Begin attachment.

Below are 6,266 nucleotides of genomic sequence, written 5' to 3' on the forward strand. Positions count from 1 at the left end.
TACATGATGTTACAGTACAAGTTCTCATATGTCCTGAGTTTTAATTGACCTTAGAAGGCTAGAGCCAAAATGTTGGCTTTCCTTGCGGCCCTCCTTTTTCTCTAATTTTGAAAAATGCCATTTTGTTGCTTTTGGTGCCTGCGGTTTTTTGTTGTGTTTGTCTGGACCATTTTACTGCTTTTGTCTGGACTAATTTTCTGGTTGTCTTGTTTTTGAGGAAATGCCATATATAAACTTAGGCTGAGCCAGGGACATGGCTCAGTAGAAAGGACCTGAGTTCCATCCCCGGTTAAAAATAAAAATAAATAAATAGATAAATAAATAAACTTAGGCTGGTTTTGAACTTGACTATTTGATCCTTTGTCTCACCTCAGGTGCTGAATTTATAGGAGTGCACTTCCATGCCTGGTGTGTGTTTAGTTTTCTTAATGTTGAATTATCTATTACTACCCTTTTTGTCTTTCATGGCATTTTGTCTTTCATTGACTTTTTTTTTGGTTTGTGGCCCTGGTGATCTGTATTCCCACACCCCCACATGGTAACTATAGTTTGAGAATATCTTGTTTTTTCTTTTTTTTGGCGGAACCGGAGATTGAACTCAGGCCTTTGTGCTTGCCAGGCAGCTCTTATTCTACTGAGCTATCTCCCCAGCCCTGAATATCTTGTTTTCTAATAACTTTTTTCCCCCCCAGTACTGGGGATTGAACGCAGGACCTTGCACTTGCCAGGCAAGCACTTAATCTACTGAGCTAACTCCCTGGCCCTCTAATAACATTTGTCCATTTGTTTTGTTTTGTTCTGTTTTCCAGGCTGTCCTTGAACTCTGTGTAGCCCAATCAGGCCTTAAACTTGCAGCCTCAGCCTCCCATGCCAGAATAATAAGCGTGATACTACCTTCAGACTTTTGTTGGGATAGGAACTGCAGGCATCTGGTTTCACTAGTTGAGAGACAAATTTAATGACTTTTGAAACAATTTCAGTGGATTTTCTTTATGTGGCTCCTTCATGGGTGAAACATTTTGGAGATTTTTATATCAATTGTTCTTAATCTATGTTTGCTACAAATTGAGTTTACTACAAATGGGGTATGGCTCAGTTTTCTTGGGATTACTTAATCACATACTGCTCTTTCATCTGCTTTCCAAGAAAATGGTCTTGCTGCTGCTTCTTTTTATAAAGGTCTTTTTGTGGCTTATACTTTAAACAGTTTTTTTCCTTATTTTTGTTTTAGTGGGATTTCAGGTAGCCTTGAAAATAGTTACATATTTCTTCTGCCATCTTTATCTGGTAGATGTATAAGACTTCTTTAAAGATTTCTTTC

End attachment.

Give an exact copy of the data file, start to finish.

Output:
Below are 6,266 nucleotides of genomic sequence, written 5' to 3' on the forward strand. Positions count from 1 at the left end.
TACATGATGTTACAGTACAAGTTCTCATATGTCCTGAGTTTTAATTGACCTTAGAAGGCTAGAGCCAAAATGTTGGCTTTCCTTGCGGCCCTCCTTTTTCTCTAATTTTGAAAAATGCCATTTTGTTGCTTTTGGTGCCTGCGGTTTTTTGTTGTGTTTGTCTGGACCATTTTACTGCTTTTGTCTGGACTAATTTTCTGGTTGTCTTGTTTTTGAGGAAATGCCATATATAAACTTAGGCTGAGCCAGGGACATGGCTCAGTAGAAAGGACCTGAGTTCCATCCCCGGTTAAAAATAAAAATAAATAAATAGATAAATAAATAAACTTAGGCTGGTTTTGAACTTGACTATTTGATCCTTTGTCTCACCTCAGGTGCTGAATTTATAGGAGTGCACTTCCATGCCTGGTGTGTGTTTAGTTTTCTTAATGTTGAATTATCTATTACTACCCTTTTTGTCTTTCATGGCATTTTGTCTTTCATTGACTTTTTTTTTGGTTTGTGGCCCTGGTGATCTGTATTCCCACACCCCCACATGGTAACTATAGTTTGAGAATATCTTGTTTTTTCTTTTTTTTGGCGGAACCGGAGATTGAACTCAGGCCTTTGTGCTTGCCAGGCAGCTCTTATTCTACTGAGCTATCTCCCCAGCCCTGAATATCTTGTTTTCTAATAACTTTTTTCCCCCCCAGTACTGGGGATTGAACGCAGGACCTTGCACTTGCCAGGCAAGCACTTAATCTACTGAGCTAACTCCCTGGCCCTCTAATAACATTTGTCCATTTGTTTTGTTTTGTTCTGTTTTCCAGGCTGTCCTTGAACTCTGTGTAGCCCAATCAGGCCTTAAACTTGCAGCCTCAGCCTCCCATGCCAGAATAATAAGCGTGATACTACCTTCAGACTTTTGTTGGGATAGGAACTGCAGGCATCTGGTTTCACTAGTTGAGAGACAAATTTAATGACTTTTGAAACAATTTCAGTGGATTTTCTTTATGTGGCTCCTTCATGGGTGAAACATTTTGGAGATTTTTATATCAATTGTTCTTAATCTATGTTTGCTACAAATTGAGTTTACTACAAATGGGGTATGGCTCAGTTTTCTTGGGATTACTTAATCACATACTGCTCTTTCATCTGCTTTCCAAGAAAATGGTCTTGCTGCTGCTTCTTTTTATAAAGGTCTTTTTGTGGCTTATACTTTAAACAGTTTTTTTCCTTATTTTTGTTTTAGTGGGATTTCAGGTAGCCTTGAAAATAGTTACATATTTCTTCTGCCATCTTTATCTGGTAGATGTATAAGACTTCTTTAAAGATTTCTTTC